Steamboat’s new school will be named Sleeping Giant School
STEAMBOAT SPRINGS — It’s official: the new pre-K through eighth-grade school under construction in West Steamboat Springs will be called Sleeping Giant School.
The Steamboat Springs School Board voted Monday between the top two choices brought forth through a committee and a community survey — Elk Mountain or Sleeping Giant — which both refer to the same distinct and storied landmark that creates the western backdrop for downtown.
Because the new campus is neither an elementary or a middle school, the committee recommended keeping the name simple with the word “school” rather than a name that indicated grade levels, said committee chair Lara Craig.
The majority of board members favored Sleeping Giant, which in some variation was the top vote getter in the community survey by a significant margin.
The committee was comprised of school staff, students, parents, community members and residents of Silver Spur and Steamboat II subdivisions, which border the property where the new school is being built.
The third favorite name option was Mary Brown, but school policy requires schools to be named after a geographical landmark. Craig said the committee urged the naming of a street or auditorium or other component of the new campus after Brown, a former council president and supporter of education. Brown passed away in 2018.
Craig also recommended incorporating Sandhill Cranes — as the school is near a nesting ground — and she noted the neighborhood holds the “adopted” birds in high esteem. Crane Lane was a popular idea for a road name.
Board President Kelly Latterman was the only board member who leaned toward Elk Mountain, but she still gave her full support to Sleeping Giant. She said having the notion of “sleeping” in the name of a school gave her pause, and she liked the roots of Elk Mountain as a namesake.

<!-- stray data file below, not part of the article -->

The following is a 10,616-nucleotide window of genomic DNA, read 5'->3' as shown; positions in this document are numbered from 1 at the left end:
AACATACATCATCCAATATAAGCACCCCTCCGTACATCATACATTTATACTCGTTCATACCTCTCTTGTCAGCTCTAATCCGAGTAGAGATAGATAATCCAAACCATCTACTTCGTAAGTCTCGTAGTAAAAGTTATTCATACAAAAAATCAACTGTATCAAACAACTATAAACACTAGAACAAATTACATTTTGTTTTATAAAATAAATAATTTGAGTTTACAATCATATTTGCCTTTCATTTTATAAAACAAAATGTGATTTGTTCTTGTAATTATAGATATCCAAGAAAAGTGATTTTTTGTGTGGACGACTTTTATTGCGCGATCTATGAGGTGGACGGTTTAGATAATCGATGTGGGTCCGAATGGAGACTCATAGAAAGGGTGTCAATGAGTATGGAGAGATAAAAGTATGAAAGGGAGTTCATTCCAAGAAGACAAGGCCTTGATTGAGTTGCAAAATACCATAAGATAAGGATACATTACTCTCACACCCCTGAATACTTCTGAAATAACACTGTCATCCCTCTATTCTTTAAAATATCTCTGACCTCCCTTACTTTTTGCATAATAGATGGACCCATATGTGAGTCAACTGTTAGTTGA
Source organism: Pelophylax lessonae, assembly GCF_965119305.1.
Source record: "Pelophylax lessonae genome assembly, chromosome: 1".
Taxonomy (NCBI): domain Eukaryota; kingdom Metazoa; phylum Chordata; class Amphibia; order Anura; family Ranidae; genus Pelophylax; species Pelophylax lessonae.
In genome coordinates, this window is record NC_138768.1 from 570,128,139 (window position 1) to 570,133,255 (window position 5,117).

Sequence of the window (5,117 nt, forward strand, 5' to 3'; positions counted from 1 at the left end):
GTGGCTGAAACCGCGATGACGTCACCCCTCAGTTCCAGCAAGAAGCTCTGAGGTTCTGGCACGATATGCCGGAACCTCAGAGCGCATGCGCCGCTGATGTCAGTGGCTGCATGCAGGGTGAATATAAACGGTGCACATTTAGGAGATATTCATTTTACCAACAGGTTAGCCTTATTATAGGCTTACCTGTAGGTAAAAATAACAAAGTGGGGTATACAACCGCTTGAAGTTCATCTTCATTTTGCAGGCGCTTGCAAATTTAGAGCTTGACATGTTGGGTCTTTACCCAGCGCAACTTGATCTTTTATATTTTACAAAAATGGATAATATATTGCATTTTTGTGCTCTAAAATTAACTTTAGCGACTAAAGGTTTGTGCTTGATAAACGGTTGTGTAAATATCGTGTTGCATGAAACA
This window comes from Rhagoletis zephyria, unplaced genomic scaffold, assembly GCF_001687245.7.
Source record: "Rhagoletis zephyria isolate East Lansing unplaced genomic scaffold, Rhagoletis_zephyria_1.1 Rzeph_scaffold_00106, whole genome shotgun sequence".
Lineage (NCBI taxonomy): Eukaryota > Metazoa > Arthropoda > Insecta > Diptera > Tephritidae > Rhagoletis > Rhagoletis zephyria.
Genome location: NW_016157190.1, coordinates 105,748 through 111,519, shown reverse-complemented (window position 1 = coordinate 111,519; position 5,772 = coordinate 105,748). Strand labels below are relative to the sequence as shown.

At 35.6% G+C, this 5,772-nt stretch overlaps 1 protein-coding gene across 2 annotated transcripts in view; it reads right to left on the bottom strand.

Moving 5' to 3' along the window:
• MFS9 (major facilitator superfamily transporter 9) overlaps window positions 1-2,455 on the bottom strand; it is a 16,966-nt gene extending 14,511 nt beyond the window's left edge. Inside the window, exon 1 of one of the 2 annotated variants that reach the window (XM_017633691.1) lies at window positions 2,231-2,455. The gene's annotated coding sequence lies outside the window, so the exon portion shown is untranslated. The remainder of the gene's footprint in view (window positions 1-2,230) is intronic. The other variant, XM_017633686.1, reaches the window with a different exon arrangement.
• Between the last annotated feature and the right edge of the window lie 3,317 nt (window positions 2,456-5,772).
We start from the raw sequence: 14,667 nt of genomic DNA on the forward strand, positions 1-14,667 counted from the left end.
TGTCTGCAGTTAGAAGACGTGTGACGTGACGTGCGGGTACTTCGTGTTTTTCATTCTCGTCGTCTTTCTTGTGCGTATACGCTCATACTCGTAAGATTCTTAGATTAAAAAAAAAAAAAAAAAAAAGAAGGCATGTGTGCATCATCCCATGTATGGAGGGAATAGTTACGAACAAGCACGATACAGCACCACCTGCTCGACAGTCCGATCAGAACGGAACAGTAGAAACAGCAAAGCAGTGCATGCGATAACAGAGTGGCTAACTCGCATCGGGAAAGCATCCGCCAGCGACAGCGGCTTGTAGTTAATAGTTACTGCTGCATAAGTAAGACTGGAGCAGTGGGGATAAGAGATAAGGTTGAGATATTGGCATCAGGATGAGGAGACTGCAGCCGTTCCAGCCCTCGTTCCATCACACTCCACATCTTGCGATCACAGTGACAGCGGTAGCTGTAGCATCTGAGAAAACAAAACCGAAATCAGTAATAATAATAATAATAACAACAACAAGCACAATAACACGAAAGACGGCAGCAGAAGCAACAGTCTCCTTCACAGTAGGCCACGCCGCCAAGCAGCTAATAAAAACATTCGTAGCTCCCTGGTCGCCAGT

There were no comments from the public during the meeting.
Craig said she liked the nod toward the Ute Indian legend, as well as the appeal of the name to kids.
It won’t be the only Sleeping Giant School. There is at least one other in the country — Sleeping Giant Middle School in Livingston, Montana.
There are a few versions of the legend of the sleeping giant — a figure of local lore who, in one story, was cast into a permanent slumber after he saved the valley he loved dearly from an evil ogre.
The giant had been granted eternal life as long as he didn’t harm another being, but in order to defeat the ogre, he lured it to Steamboat Lake where the ogre fell into quicksand. The valley turned out for a ceremony to put the giant to rest, surrounding him with rattlesnakes so he would not be disturbed.
The giant is also often tied to the “Yampa Valley Curse,” which is said to make people who leave the valley forever yearn to return.
The Sleeping Giant legend is also attributed to the Ute Indians, to whom the mountain was said to be sacred land. Out of fear of losing their sacred place to the white people who were taking over the land, the Utes hunted all the rattlesnakes in the valley and set them loose on the Sleeping Giant for protection.
One of the first references to the name on record comes from a Nov. 18, 1908, story in the Steamboat Pilot. In that article, part of an edition focused on showcasing the valley’s attributes, a Steamboat mayor and realtor wrote about the future of the town and the new railroad, describing the landscape: “… over the low hills to the north can be seen the gentle slopes of Elk Mountain, the ‘Sleeping Giant,’ in the adjoining valley…”
The earliest reference to Elk Mountain points to the name of a voting precinct in the 1896 election.
Regardless of the real origin story, there is one thing that isn’t disputed: That hill over there to the west sure does look like a big guy dozing on his back and makes for lovely ski mountain vistas and purple sunset panoramas.
To reach Kari Dequine Harden, call 970-871-4205, email kharden@SteamboatPilot.com or follow her on Twitter @kariharden.
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Colorado updated its guidance for masks in schools Friday, suggesting school districts in the state should consider masks for the unvaccinated and, in areas of higher transmission like Routt County, masks for everyone.